The Power of Presence in Leadership

By David Hassell

An Interview with Anese Cavanaugh

Several weeks ago I had the pleasure of interviewing Anese Cavanaugh, a leadership collaboration advisor and strategist, and the inventor of the IEP method — Intentional Energetic Presence. Anese helps to create cultures of collaboration, authenticity, and healthy leadership.

93% of leadership is showing up

IEP is how leaders show up and are experienced by others in their leadership roles. Studies have shown that only 7% of the impact that leaders have on their company culture is based on what they say and 93% is based on energetic presence, tone of voice and the intentions behind their words. In 1-on-1 interactions, this mismatch is easily observed by others. And as a result, the culture of the entire team is impacted.

Anese believes that a person’s awareness of their own intentions is the first step towards aligning what they say with their underlying energy. She aids her clients in discovering where they are not being completely present with their teams, and guides them towards a shift where the leader sheds attachment to an outcome. Instead, the clients realize that how they are being in the moment of engagement is far more important than what is said.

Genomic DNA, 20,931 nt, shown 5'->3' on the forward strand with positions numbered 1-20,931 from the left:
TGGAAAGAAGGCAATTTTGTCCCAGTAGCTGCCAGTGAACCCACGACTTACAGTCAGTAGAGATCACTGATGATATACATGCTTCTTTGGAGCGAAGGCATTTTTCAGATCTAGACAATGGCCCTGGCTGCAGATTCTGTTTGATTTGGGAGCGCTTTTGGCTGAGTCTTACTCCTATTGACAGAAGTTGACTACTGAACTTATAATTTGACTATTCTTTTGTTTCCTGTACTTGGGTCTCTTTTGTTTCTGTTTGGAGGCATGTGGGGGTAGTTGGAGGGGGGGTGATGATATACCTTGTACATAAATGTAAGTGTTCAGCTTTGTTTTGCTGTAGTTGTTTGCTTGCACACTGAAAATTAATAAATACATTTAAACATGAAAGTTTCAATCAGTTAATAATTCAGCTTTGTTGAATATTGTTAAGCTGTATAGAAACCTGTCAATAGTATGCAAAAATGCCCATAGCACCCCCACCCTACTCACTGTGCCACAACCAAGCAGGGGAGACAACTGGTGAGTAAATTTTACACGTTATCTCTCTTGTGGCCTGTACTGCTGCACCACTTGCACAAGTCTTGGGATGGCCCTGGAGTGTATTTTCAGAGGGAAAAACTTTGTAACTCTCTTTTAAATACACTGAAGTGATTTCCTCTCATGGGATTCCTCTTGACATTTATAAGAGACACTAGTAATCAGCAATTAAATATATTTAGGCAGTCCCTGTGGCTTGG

Being intentional and present all the time seems difficult, but Anese reminds us that the more we do it, the easier it becomes. When leaders are able to be more present, they inspire their teams’ best thinking and creativity.

Lead by example

As vehicles for change in the world, leaders have to take care of themselves first and the team second. This goes beyond career, and IEP has a holistic approach to nurturing all relationships: social, familial, and professional.

Whether they know it or not, leaders model behaviors for the rest of the company. Pushing themselves too hard is not a sustainable practice and soon they could have an entire workforce that is exhausted. Instead, Anese recommends cultivating health and vitality to model energy, stamina, and presence for the whole company. By accessing their greatest potential, leaders also demonstrate and inspire that practice for others.

As always, I ended the interview by asking for the best question Anese asks her team. She replied, “What is the impact that you want to have?” followed by “How do you have to show up to make it happen?” One of Anese’s recent hires showed the value of asking questions by explaining how that question is what got her excited about working for Anese in the first place.

How much of an impact do you have at your organization? Is it based on what you say or how you show up? Leave us a comment below!



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Leadership

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